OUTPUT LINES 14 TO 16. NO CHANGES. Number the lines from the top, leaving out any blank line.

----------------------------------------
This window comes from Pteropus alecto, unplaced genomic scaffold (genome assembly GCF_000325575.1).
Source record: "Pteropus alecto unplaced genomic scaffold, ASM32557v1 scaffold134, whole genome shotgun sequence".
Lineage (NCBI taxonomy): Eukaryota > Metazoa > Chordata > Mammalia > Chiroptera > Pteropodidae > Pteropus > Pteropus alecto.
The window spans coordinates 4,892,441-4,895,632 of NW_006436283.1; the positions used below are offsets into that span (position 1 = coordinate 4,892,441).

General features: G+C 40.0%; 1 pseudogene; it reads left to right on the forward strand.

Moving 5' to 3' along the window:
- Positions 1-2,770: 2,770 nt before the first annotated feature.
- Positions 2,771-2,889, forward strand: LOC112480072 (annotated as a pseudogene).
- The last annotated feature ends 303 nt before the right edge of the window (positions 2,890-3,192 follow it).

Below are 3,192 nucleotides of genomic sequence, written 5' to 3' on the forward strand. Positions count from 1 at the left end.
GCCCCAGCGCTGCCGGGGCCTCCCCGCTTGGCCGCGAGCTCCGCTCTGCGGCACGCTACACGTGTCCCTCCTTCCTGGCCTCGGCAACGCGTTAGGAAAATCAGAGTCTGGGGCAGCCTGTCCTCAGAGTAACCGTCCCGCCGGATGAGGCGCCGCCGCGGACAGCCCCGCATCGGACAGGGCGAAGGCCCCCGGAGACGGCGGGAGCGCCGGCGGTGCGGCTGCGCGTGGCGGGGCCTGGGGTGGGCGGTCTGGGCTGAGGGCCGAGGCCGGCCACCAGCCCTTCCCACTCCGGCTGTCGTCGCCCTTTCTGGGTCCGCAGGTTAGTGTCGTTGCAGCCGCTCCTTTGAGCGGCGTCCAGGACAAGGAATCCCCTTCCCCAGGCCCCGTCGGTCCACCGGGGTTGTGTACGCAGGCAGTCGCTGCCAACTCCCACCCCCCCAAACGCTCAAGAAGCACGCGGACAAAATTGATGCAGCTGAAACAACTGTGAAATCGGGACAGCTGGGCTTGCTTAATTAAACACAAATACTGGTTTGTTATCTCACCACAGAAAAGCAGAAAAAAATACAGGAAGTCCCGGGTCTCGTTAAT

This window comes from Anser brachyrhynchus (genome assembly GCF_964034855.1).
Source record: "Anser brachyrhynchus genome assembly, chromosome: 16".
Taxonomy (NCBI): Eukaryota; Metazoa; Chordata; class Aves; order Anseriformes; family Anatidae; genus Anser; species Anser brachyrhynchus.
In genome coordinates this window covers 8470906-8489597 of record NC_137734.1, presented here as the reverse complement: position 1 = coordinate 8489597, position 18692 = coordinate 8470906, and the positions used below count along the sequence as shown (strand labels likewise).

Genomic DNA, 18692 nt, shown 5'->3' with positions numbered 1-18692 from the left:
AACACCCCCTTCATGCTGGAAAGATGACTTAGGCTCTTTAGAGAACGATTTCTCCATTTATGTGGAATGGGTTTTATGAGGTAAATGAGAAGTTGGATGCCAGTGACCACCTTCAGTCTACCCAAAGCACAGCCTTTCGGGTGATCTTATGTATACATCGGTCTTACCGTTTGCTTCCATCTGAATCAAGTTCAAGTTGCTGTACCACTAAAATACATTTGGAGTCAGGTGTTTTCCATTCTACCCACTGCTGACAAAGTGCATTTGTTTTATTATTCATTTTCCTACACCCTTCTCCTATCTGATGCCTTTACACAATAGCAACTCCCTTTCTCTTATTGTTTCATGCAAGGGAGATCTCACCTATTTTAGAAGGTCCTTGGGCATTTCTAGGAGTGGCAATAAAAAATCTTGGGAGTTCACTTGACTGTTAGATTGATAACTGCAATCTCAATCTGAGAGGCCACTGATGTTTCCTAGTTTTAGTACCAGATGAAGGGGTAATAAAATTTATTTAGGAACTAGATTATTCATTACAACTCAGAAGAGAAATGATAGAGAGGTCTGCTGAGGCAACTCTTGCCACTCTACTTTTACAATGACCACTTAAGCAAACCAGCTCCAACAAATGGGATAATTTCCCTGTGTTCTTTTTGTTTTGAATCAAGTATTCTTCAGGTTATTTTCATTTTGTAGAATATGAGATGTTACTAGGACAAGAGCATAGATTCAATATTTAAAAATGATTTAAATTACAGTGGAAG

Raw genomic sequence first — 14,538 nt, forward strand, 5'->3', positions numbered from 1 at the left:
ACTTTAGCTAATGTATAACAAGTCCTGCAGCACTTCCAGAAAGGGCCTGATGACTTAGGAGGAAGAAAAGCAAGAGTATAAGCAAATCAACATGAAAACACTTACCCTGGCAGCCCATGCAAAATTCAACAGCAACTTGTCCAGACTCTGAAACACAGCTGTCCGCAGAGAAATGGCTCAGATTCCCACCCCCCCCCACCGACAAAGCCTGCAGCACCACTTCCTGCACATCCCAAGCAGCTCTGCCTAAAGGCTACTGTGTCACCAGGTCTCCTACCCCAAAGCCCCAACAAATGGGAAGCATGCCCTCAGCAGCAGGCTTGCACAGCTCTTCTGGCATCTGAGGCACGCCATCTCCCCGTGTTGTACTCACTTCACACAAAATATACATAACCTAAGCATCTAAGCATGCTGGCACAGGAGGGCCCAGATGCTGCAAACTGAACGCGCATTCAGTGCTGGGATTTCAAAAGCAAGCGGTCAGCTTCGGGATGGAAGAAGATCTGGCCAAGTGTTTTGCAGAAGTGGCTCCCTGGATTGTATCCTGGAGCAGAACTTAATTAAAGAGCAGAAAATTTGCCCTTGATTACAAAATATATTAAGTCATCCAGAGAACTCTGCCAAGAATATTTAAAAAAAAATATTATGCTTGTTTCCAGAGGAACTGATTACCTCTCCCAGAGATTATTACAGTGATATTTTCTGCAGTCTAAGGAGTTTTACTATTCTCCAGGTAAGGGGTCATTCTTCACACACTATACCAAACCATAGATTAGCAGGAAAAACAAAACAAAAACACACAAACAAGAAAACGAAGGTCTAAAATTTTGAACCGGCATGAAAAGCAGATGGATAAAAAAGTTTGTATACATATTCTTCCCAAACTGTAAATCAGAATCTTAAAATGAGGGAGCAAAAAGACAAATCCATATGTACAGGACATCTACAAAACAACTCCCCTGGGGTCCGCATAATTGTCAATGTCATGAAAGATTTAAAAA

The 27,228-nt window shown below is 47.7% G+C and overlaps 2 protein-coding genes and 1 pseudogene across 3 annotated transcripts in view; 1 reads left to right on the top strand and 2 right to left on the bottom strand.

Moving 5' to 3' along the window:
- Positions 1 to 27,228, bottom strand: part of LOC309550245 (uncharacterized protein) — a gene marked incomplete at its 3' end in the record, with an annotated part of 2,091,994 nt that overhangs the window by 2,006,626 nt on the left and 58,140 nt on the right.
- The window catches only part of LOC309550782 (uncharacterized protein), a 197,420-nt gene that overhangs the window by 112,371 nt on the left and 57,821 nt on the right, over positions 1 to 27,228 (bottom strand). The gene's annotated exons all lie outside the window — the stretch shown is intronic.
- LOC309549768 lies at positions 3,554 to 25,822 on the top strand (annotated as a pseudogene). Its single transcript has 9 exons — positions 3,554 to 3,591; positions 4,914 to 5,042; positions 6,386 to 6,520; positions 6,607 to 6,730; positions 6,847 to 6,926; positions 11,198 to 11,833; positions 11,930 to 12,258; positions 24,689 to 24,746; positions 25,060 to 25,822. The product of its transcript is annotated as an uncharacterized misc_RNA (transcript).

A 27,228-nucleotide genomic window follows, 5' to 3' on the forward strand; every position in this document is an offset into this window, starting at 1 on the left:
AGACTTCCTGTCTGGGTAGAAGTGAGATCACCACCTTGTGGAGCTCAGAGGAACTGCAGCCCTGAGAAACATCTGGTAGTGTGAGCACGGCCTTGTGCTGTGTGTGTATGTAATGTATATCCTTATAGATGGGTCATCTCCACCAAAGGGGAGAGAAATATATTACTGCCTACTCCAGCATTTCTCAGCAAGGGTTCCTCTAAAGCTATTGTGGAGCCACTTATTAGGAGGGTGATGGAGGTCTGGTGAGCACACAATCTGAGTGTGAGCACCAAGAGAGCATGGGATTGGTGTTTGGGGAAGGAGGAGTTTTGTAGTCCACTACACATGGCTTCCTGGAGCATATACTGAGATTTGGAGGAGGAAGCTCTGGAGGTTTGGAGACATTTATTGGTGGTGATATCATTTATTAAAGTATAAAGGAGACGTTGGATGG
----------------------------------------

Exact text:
Taxonomy (NCBI): Eukaryota; Metazoa; Chordata; class Aves; order Anseriformes; family Anatidae; genus Anser; species Anser brachyrhynchus.
In genome coordinates this window covers 8470906-8489597 of record NC_137734.1, presented here as the reverse complement: position 1 = coordinate 8489597, position 18692 = coordinate 8470906, and the positions used below count along the sequence as shown (strand labels likewise).

Genomic DNA, 18692 nt, shown 5'->3' with positions numbered 1-18692 from the left: